IMG_1400

Now overall, this office has been a million more times open minded than anywhere I’ve worked.  I genuinely enjoy the company of everyone who comes by my office, and I am always impressed by how healthy the environment this.  However.  A trend is forming that I’ve seen almost everywhere, from the most corporate hedge funds down to the most liberal middle school.  We’re terrified of snacks.  We think that if we don’t hide them in secret drawers behind the receptionist, that they will force themselves into our stomachs, making a b-line for our thighs!

Ever since we put out these candy dispensers, I’ve had a range of comments:

“You’re evil!”

“That’s so dangerous!”

“No!!  Terrible!  I can’t even be NEAR chocolate.”

“I saw that, did you see that?  Where did it come from?”

Back, snacks, back!

Back, snacks, back!

Yes, I know these are playful comments, I’m not trying to be uptight here.  But let’s back it up a bit.  When I worked at a similar school in the city, the tension between my coworkers and sweets became an outright war.  Someone would buy cupcakes for someone’s birthday and with each bite the room would scream, “Oh I shouldn’t!  Oh this is awful!  Why am I do this?!”  For Christ’s sake eat the cupcake.  Now on top of the processed sugar, that yes, it not excellent when eaten in giant quantities, you are stressed.  So now your body is not only working to break down the sugar, but also releasing all sorts of angry stress chemicals.  All over a birthday cupcake.  If you have chosen to cut back on sweets, or simply don’t like them, that is totally fine.  A simple “No, thank you” will suffice.

The Skinny Myth

high school

At a theatre competition in 2004

Ever since I was in middle school, I’ve gotten passive aggressive comments about being thin.  I didn’t break 110 pounds until I was about 18.  I got a lot of, “Oh be quiet, you can eat whatever you want.”  But did being thin make me healthy?  I think I drank 2 glasses of coke with each meal until high school.  I went through my teenage years making an ice cream sundae a night.  No, I do not have some super-human ability to expel all that sugar from my body, it just didn’t hang around as fat yet.  But that doesn’t mean it didn’t negatively affect my body.  Strangely enough, it wasn’t until I became more in touch with my actual hunger and started eating better that I reached a healthy weight (by gaining some).

But I am literally sitting here eating a brownie as I write this, and happily.  I will not spend the whole day guzzling soda or beer and will not have five more brownies after this.  I am just enjoying the damn brownie.  The problem about these casual comments is the dread and body shaming that lie underneath them.

Awareness vs. Body shaming

The sweets in an office are “dangerous” because eating them (apparently against our own control) will lead to something “terrible”, like weight gain. Heavens forbid!  My “beach body” will  apparently not be up to par with those only drinking milk shakes this month.  Our relationship with food often seems like a direct relationship with our physical awareness.  If we took the energy we put into fighting back the evils of chocolate and the need to complete a certain amount of squats in a day, and used it instead to figure out what our body actually needs and how it works, then we may be able to stop fearing everything we consume.  We may even figure out why we eat and what we truly want to eat.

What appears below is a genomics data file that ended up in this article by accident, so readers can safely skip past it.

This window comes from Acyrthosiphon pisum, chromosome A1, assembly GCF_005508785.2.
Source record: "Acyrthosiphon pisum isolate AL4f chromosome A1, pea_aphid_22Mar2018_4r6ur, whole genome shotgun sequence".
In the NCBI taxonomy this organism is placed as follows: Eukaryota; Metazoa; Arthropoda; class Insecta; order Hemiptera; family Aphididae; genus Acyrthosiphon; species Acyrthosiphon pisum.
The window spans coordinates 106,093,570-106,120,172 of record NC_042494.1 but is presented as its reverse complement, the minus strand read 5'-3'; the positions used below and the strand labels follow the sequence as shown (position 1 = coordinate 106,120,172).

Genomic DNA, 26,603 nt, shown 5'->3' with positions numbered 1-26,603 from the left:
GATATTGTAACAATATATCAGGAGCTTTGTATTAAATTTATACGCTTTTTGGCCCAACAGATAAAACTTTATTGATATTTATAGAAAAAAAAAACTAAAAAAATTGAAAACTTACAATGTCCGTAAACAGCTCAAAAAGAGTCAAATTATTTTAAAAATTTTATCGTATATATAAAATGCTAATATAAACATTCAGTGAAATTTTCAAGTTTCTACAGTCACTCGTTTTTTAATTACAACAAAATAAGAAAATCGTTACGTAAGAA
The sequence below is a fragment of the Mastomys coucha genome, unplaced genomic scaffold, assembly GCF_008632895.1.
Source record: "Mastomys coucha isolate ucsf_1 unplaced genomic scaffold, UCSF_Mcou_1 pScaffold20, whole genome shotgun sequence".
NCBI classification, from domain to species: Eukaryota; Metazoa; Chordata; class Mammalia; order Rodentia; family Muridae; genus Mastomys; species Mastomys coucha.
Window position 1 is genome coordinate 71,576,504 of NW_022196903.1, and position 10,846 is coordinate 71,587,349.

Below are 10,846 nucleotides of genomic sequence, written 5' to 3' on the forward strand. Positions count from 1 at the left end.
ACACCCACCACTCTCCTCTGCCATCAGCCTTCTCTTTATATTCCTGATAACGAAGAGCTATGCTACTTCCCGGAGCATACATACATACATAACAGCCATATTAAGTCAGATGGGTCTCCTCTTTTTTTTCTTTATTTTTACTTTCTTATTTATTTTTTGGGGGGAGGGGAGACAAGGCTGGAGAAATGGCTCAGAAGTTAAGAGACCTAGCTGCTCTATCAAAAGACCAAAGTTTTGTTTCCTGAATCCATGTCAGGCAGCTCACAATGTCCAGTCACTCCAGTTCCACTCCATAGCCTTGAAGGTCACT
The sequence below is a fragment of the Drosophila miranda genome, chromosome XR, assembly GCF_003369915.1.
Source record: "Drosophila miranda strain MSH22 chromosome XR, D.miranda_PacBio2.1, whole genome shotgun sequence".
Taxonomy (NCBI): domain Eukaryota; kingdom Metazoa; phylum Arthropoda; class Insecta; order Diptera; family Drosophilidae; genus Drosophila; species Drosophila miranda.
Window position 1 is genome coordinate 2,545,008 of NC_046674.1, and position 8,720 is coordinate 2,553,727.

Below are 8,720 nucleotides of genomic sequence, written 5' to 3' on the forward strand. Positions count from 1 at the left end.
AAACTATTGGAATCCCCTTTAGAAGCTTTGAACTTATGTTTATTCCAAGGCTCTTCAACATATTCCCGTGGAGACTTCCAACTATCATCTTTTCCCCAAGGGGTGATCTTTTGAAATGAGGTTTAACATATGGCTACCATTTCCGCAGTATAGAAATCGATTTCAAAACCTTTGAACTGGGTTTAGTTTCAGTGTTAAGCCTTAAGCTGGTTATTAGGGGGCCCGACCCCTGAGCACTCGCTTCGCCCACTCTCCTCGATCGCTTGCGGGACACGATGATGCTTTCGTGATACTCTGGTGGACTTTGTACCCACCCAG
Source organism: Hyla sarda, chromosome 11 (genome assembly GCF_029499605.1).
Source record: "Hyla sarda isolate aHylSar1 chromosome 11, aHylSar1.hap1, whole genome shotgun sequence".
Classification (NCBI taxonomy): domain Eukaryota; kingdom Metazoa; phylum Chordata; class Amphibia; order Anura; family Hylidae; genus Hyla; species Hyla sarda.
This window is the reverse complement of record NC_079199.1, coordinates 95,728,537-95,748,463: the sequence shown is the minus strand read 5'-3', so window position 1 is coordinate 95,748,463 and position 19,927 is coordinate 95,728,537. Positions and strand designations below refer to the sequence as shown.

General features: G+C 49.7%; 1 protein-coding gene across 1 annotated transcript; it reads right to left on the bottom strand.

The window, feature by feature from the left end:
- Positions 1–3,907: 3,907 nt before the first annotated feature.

If there is one main theme I have learned from studying Alexander Technique, it’s that our body knows how to take care of itself if we get out of its way.  Once you do, you will know when you need cardio, or to eat some protein, or to stretch.  Forcing a regimen on yourself that is perfect for someone else is like buying a size 10 shoe when you’re a size 7, just because you liked how that specific shoe looked on someone else.  It doesn’t work.

sailing

How I felt when I stopped worrying about my “beach body”

So I will say now, with complete respect to my Beach Body friend representatives, please stop sending me Beach Body invitations.  Without realizing it, you are inferring that I need to alter my body to go to the beach.  And frankly, I am doing plenty to try and get in touch with my best diet and exercise patterns, but I am not going to do them in the name of a bathing suit.  I am not going to go for a run and check my calves when I get home.   I am not going to chart out my calories every time I take a bite.  I am going to continue educating myself on how my specific body responds to sugars and chemicals, and I will continue to find the best way to keep my energy high and fabulous through whatever exercise I damn well please.  But that is up to me, and it is a timely process to find the balance.  So please cool it.

SO!  Snacks!

Let’s begin by cutting back the snack shaming.  Saying that something is “dangerous” infers that no one else around you should eat it either.  And that isn’t your business.  The snacks can exist in your presence, and if you’re not hungry, you don’t have to eat them.  So until you find that happy place and know what your body needs to feel good, cut down on the accusations.  That poor plate of brownies did nothing wrong, and neither did you by eating one of them.

Feelin' good about my recent ability to run a full mile AND drinking that glass of wine.

Feelin’ good about my recent ability to run a full mile AND drinking that glass of wine.